Desktop becoming less Windowscentric

The desktop management market is getting more crowded as more businesses look for easier ways to go from one platform to another.

As Microsoft Corp. begins phasing out support for older Windows licenses, more and more Windows administrators will be seeking software that helps them move from one platform to another.

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  • Microsoft sells its own desktop management package, Systems Management Server (SMS), to do the job. But smaller third party vendors are grabbing market share with tools that claim to speed up the process and offer more features, as well as support platforms other than Windows.

    Marimba Inc. is one software company vying for space in the increasingly important change management market. Marimba just expanded its Migration Module to integrate Marimba's application manager with Symantec Corp.'s Ghost operating system imaging software.

    The combined features will help customers migrate to the new operating system and then install the new applications, according to Matt Keil, director of product marketing at Marimba in Mountain View, Calif.

    By automating the OS migration, IT administrators don't have to manually install software on each desktop or even remotely log into the machine to install an agent. Here, the Ghost agent is delivered automatically. Once installed, the Marimba policy management information and applications follow.

    Martha Young, research director at Enterprise Management Association, a Boulder, Colo.-based consulting firm, said tools like this are critical to companies today because IT managers need to get control of their desktop assets and be able to upgrade those desktops easily.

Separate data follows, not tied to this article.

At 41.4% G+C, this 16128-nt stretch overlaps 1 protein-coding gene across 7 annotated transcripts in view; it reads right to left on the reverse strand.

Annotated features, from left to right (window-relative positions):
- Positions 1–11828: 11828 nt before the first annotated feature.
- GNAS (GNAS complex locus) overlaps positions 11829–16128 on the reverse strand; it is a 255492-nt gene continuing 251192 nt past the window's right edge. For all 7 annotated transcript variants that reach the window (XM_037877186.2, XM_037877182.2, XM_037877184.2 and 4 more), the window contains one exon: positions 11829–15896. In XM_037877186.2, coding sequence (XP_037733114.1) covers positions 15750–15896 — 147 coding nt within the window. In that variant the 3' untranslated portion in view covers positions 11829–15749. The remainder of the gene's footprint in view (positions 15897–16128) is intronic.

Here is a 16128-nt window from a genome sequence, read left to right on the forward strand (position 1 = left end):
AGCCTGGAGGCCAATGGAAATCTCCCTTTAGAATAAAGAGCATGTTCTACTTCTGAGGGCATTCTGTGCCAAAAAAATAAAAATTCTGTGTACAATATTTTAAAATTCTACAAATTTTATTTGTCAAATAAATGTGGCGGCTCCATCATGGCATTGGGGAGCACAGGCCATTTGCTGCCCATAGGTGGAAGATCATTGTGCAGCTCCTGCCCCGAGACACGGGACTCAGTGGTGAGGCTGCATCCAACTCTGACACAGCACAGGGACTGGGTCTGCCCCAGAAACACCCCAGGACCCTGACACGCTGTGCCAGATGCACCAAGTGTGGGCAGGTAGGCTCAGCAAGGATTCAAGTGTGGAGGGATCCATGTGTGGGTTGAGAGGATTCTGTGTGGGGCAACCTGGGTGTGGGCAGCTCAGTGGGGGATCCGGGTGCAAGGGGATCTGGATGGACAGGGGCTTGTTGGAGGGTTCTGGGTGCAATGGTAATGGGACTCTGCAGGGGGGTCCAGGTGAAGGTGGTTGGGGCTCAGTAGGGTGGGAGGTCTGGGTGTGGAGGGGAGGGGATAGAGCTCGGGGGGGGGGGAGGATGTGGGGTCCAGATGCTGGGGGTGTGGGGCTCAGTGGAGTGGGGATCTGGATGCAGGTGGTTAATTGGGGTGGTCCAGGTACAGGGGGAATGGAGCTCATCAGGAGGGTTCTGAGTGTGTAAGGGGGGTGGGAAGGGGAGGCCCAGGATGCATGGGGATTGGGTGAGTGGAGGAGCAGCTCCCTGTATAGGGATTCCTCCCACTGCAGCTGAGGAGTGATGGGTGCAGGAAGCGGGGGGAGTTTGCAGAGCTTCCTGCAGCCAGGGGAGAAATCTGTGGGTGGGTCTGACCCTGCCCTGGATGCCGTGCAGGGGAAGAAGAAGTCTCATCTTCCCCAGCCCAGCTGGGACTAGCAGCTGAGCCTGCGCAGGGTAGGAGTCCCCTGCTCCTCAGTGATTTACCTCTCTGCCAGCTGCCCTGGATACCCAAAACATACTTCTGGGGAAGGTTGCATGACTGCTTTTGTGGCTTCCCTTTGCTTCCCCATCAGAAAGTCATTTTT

"Being able to grab the desktop personality and reinstall the personality so users aren't disrupted is hugely important as a company grows," Young said.

    Desktop management tools are also a way for companies to squeeze more benefits without adding a lot of cost. If managers can apply patches or count assets with one tool without having to touch a desktop, that's really useful, according to Young.

    Of course, Microsoft has its own tools for supporting the Windows environment, but if a customer has a mixed shop, it helps to have a desktop management software product that supports Unix, Linux and Windows as well.

    From a pricing perspective, Marimba claims its desktop manager can cost between 50 or 60% less than SMS in terms of its total cost of ownership. SMS itself is free in that it's included with Back Office, but it has its own implementation and administration costs, said Marimba's Keil.

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